My favorite place was my own closet. The aforementioned hardwood floors were a feature of this late-midcentury model of house and it extended into our closets. We had 2 shutter style doors on each closet and once I shut the doors, I had my own little hideaway, as such. My dappled chihuahua, GiGi–who was always content to lay prone close by and she would snore softly as I read.
Our entire house was not that large. Or noise proof. I realized later, when I started getting out and about with my friends that there were several of this same style of house, a prefab, 3 bedroom, one bath, plopped down in different locations in our tiny town of Duke. The only differences were maybe the exterior or in the fittings installed. While we had white metal siding and turquoise trim, one of my school friends lived in a similar house with wood siding and maybe a dark blue trim. I often marveled at how crowded her house was…she was the youngest of seven girls…with 2 bedrooms available for kids an only one bathroom, I often thought there was a special place in heaven for mommas and daddies who had seven teenage girls and only one bathroom!
With this compact size home plus the hardwood floors…there was no hiding in our home. But even though my mom surely knew I was in my favorite spot–because my dog’s toenails clicking briskly as she caught up to me were a good indication of where I was, Mom also realized the gift privacy was– to be able to dive into a good book until mealtime or bedtime.
I could prop a pillow against a wall, have a blanket in winter or take advantage of the cool hardwood on the long, excruciatingly hot Oklahoma days and recline the breadth of the closet and have plenty of space to stretch out. While I didn’t hang many of my clothes, the smell of old wool jackets hanging above me made me at times cozy and at other times, itchy.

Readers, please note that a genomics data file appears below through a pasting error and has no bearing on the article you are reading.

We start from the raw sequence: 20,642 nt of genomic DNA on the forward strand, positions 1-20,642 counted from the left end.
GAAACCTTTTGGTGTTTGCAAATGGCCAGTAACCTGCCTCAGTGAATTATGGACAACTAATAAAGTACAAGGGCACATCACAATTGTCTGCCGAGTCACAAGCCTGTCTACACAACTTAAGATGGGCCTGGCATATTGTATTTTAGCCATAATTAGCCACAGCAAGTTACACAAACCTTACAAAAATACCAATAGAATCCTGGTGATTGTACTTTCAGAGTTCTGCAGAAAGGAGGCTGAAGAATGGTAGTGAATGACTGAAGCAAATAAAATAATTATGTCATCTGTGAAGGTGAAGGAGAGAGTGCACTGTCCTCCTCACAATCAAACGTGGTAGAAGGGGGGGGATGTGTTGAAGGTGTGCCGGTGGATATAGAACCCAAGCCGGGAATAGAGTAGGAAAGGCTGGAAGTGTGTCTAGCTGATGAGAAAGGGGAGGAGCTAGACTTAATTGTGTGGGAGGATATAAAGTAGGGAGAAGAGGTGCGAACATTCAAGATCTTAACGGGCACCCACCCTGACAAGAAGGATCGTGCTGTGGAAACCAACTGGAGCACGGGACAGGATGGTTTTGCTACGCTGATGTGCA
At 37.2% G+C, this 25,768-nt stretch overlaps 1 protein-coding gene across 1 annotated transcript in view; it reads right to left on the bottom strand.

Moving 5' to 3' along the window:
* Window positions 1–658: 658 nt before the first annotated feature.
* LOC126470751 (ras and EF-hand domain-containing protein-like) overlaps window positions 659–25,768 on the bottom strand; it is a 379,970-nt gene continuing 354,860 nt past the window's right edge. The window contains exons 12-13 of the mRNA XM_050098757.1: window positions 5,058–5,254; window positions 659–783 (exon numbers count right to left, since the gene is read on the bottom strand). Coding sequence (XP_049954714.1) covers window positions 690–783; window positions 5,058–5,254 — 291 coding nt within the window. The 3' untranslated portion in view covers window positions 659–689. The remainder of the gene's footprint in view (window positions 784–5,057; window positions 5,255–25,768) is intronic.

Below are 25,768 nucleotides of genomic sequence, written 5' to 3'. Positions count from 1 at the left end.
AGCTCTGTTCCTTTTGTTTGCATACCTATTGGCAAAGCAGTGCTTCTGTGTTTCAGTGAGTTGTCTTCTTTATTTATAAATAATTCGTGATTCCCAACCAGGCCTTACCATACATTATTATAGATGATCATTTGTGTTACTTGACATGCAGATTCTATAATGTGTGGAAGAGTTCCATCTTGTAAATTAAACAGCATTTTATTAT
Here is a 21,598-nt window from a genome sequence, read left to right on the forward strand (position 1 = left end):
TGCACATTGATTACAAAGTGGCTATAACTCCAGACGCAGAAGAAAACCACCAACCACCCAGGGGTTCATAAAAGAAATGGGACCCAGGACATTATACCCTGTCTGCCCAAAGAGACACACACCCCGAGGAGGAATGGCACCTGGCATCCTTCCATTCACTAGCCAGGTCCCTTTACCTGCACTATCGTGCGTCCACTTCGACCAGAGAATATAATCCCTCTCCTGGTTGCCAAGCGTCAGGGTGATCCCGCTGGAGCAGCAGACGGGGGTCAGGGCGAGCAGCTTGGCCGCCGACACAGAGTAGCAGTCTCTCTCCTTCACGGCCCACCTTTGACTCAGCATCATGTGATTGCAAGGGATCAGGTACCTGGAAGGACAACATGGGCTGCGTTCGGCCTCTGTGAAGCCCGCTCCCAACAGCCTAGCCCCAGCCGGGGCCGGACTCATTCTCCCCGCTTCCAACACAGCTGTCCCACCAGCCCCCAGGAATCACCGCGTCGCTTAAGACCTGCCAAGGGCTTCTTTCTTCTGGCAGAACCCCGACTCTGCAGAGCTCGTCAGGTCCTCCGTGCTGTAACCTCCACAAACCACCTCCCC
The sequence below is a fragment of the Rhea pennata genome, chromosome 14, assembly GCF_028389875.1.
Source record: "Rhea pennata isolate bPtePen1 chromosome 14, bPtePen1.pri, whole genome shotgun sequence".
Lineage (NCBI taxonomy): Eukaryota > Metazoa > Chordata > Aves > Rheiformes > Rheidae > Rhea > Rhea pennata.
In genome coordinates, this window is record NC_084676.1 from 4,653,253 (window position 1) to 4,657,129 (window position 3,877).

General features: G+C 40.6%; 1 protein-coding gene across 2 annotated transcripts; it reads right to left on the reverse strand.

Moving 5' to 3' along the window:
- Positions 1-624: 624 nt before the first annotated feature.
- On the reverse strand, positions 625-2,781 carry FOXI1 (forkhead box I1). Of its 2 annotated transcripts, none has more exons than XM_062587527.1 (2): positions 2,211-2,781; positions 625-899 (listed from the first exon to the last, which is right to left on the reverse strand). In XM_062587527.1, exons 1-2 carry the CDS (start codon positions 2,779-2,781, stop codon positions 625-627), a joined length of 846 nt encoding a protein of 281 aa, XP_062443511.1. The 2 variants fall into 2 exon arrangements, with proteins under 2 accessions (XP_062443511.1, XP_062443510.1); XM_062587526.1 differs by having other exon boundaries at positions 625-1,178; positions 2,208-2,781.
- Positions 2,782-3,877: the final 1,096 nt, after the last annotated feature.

. One of my favorite books to read over and over was Heidi. I would pretend my cheese and milk were straight from the goat and the bread was the stuff of the Swiss Alps instead of the local Wamp’s Foodliner sliced loaf of white bread. I wept when she left her mountain home and rejoiced when she returned.
Other favorite books from this time were the Trixie Belden books, written by Kathryn Kenney. Oh, my! The library bookmobile had some of the series…but the variety store, Wacker’s sold the books. My grandmother went to Wacker’s every Thursday and summers meant I was with her; I was indeed in heaven with my own copies of the series of teen sleuths, the Bob-Whites. I never owned the entire series, but the copies I owned…I wore them out dreaming of solving crime with Trixie, Honey and Di…and probably the copy that got the most reading was when the gang goes to New York City, The Mystery of the Blinking Eye.
My hermit ways really didn’t change much as I raised children. Happily, we are all self-quarantiners and having 2 weeks after Christmas and before the New Year was an excellent time to stay indoors and read. My teaching job allowed me the same holidays as my kids and we all would read SOMETHING…